The data obtained here suggest that age has a significant effect on cellular repopulation of the ACL wound site treated with a collagen-platelet composite, even at only a few weeks after surgery. There was no significant effect of age on wound site vascular density in the first 4 weeks of ligament healing. Immature animals had higher cell densities within the wound sites compared to Adolescent and Adult animals, although the latter did catch up partially during the course of the experiment. In general, the observed processes were very similar to what has been reported previously as “ligamentization,” a term for the changes observed histologically when a tendinous ACL graft transforms into a ligamentous, ACL-like tissue.18–20
However, while the distinct phases of initial necrosis, proliferation, and remodeling/ligamentization can be identified in ACL grafts, we observed no necrosis in the healing ligaments studied here.
In all of the age groups, the central wound site was populated with large, ovoid fibroblasts at 1 week. These fibroblasts had characteristics of activated fibroblasts, suggesting they were actively participating in the invasion, population, and remodeling of the wound site. Over the 4 weeks of the experiment, the cell nuclei in all groups gradually became more fusiform; however, this occurred 2 weeks later in the Immature group than in the Adolescent or Adult groups. To the best of our knowledge, age-related differences in the processes of ligament healing are being reported for the first time. As all wound sites were repopulated by the 1-week time point, additional studies at even shorter time points may help to delineate if patient age significantly effects this initial invasion of the wound site.
We found cellular population to be very similar to the events previously described for incorporation of ACL grafts,21,22
healing of the medial collateral ligament,23
and the initial histological response of an ACL to injury.8
While there were generally large increases in cell numbers in all groups, the fibroblast density as a function of position remains the same regardless of the age of the animal, with the Immature group showing the highest numbers with significantly more cells than the Adult group. However, higher proliferative activity should not be confused with higher biosynthetic activity, i.e., a higher cell number is not necessarily a predictor of a better outcome. As a matter of fact, compared to the Adult animals, the faster proliferating Immature and Adolescent animals showed a less uniformly distributed matrix in our histological assessment. Similar patterns of rapidly proliferating cells, which eventually resulted in a poorly differentiated and mechanically inferior scar tissue, has been previously observed in an animal model of rotator cuff repair.24
However, at 4 weeks, we saw comparable levels of collagen organization in all groups.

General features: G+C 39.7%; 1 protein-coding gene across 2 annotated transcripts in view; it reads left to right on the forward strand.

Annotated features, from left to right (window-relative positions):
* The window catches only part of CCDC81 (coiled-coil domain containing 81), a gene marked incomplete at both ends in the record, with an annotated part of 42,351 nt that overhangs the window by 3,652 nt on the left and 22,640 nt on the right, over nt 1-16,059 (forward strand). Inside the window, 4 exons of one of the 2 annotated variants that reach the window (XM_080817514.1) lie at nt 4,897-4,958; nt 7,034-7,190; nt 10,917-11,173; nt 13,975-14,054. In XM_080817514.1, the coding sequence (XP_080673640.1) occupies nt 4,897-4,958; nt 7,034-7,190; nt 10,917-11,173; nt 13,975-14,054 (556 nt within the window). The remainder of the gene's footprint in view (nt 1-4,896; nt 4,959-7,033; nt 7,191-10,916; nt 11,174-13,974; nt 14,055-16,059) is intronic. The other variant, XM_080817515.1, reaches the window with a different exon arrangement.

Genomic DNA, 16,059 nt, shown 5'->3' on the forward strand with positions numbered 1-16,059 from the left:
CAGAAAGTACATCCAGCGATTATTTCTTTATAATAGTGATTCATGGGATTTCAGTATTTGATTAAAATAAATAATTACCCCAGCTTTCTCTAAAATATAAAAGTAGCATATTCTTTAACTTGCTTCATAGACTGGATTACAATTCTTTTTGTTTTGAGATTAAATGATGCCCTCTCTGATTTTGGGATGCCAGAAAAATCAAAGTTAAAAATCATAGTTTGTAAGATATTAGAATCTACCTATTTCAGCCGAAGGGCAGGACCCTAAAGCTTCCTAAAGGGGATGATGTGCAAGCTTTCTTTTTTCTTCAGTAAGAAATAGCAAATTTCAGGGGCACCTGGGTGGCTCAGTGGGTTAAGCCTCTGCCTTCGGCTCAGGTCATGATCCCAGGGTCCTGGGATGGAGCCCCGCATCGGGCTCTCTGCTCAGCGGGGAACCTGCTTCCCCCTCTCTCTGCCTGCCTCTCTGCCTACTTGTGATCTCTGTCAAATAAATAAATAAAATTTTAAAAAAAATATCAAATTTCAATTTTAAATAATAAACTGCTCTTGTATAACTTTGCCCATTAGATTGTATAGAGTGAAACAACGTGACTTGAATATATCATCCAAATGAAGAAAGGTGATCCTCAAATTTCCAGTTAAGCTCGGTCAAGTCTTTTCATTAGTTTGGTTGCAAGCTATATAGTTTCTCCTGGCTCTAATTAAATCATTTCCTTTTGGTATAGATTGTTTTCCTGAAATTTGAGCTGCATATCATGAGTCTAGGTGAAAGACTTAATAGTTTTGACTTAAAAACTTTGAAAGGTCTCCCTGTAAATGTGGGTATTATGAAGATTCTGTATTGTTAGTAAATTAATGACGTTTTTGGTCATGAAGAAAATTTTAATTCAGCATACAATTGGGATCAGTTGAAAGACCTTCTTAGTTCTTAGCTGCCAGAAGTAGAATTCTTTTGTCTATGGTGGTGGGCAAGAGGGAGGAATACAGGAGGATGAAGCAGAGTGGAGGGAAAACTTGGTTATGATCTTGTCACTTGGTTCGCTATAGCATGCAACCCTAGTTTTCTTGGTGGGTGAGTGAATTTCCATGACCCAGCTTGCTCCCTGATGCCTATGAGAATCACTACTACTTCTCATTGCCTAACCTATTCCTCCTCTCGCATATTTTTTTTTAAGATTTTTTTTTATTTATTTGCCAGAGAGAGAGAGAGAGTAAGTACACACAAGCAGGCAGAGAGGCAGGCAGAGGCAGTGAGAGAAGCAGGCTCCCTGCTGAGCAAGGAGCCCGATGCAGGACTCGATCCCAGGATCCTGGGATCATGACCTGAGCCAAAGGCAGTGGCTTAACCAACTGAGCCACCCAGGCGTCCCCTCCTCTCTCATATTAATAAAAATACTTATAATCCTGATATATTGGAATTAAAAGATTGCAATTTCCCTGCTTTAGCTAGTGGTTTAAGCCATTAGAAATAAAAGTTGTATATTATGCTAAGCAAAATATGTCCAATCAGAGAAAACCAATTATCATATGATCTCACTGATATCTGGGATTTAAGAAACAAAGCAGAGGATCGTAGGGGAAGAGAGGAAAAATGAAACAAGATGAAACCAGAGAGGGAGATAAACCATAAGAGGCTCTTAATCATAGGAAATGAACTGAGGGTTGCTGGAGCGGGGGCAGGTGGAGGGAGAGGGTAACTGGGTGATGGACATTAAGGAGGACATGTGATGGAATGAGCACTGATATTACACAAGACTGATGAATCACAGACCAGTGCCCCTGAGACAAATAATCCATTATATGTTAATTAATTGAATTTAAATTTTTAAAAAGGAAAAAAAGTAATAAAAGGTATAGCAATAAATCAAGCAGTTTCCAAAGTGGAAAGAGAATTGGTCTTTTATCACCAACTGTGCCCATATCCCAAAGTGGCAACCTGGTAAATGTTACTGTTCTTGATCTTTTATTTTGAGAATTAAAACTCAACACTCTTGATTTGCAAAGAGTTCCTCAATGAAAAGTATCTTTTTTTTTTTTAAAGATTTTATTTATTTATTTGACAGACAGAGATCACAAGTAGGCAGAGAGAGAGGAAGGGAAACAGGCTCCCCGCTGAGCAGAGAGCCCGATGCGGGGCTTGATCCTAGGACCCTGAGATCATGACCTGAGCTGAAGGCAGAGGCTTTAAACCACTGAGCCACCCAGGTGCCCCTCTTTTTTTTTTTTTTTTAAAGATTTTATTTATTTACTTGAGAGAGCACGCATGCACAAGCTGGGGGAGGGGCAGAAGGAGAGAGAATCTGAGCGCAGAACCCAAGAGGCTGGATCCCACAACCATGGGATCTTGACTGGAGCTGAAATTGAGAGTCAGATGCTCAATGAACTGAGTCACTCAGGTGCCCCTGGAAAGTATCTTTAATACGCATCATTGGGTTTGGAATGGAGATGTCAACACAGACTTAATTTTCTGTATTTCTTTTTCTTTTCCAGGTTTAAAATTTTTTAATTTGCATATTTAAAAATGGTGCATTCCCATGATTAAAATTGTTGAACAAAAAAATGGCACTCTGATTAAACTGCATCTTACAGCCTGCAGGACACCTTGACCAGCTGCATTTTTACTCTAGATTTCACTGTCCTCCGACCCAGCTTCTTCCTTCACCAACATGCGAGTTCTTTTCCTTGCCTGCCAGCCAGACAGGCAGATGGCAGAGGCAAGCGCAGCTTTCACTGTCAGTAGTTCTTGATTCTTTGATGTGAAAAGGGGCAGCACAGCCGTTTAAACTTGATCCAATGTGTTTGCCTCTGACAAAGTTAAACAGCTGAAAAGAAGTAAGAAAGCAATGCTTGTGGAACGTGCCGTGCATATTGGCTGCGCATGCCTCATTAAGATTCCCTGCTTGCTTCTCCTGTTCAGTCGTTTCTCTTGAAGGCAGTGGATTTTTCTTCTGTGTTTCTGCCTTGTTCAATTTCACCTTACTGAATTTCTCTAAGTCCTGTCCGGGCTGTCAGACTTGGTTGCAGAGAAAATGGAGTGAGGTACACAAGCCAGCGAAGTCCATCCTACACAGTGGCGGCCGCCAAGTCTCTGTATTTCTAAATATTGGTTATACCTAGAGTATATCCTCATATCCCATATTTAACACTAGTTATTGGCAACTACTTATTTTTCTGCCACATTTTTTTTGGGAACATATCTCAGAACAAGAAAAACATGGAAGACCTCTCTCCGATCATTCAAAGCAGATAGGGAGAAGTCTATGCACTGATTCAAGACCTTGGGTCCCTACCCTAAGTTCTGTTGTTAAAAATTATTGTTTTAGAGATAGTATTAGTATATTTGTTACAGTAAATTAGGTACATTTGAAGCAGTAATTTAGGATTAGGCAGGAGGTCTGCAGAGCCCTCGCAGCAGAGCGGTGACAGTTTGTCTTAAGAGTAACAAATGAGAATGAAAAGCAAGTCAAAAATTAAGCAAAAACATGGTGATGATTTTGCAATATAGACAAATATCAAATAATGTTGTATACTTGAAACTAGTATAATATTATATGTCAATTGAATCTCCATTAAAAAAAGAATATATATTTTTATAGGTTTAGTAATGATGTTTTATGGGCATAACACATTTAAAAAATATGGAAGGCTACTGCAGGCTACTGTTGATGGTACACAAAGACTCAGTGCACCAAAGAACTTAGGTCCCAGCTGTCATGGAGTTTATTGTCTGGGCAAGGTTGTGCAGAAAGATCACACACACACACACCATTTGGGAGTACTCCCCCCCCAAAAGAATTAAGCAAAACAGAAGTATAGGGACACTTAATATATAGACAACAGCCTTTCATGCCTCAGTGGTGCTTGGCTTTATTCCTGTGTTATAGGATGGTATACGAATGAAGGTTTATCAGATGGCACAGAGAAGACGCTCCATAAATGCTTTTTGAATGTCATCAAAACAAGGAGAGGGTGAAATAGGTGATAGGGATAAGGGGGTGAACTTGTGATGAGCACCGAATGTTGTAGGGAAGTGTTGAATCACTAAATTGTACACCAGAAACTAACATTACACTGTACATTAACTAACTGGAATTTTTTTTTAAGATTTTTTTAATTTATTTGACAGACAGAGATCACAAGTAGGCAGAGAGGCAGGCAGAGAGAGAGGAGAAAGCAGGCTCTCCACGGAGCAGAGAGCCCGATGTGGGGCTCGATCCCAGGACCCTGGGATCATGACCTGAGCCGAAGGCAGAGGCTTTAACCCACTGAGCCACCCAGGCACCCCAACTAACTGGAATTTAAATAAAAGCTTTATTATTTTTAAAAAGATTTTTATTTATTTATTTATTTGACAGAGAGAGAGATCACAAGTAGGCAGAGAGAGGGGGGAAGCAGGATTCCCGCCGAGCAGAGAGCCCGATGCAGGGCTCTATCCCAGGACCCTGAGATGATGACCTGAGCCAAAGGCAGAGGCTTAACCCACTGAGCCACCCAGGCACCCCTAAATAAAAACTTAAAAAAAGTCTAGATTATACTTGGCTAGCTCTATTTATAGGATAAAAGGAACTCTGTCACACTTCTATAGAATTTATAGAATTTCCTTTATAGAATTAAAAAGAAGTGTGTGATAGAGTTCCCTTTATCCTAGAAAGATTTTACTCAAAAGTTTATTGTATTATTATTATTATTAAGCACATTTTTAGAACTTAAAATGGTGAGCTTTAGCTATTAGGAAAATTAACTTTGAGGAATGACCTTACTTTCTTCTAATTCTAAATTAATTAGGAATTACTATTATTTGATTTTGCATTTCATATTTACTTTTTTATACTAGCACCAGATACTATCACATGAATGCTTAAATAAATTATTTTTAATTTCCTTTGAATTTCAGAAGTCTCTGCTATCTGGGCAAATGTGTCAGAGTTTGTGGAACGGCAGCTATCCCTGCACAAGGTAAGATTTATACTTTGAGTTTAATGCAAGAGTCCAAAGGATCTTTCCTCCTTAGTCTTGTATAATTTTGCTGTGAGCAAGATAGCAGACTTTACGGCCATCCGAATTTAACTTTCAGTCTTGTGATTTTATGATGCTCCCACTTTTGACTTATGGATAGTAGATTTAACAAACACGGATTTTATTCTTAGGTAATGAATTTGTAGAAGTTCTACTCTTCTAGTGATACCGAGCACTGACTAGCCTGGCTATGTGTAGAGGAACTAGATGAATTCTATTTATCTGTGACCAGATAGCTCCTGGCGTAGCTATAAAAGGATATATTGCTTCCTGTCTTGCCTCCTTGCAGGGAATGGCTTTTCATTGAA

In addition, it seems that the cellular repopulation originated from the center of the ACL stumps. Previous studies have shown that there is a large, mobile population of fibroblasts in the ACL stump and that these cells readily migrate into a collagenous biomaterial.25
It is possible that cells intrinsic to the ACL and located in the proximal and distal stump may participate in the populating of the provisional scaffold material, stimulated by the growth factors from the platelet concentrate. Pluripotential mesenchymal cells have been hypothesized to reside in the perivascular region of multiple tissues as pericytes.26,27
In this study, the hypertrophy of the cells in these perivascular areas, both between ruptured ligament fascicles (endoligament) and in the tissue covering the ligament (epiligament) may be one possible source of the cells invading the ACL wound site. High cell density within the wound site has been previously observed to occur before an increase in healing ligament strength,14
suggesting that the cellular invasion occurs, until some type of contact inhibition occurs at a high cell density. Once this occurs, there appears to be a shift toward collagen synthesis and improving regenerate tissue strength. This interpretation is supported by the observations in this article; namely, by the increasing cell numbers from either side, the presence of highly metabolically active fibroblasts, demonstrated by large nuclei, in the center of the implant, and the beginnings of an organized collagen structure several weeks later.
The increased cellular density in the younger animals is consistent with earlier in vitro studies of cellular proliferation and migration in our lab which show that the ACL cells from younger animals have greater proliferation and migration potential than those from Adolescent or Adult animals.17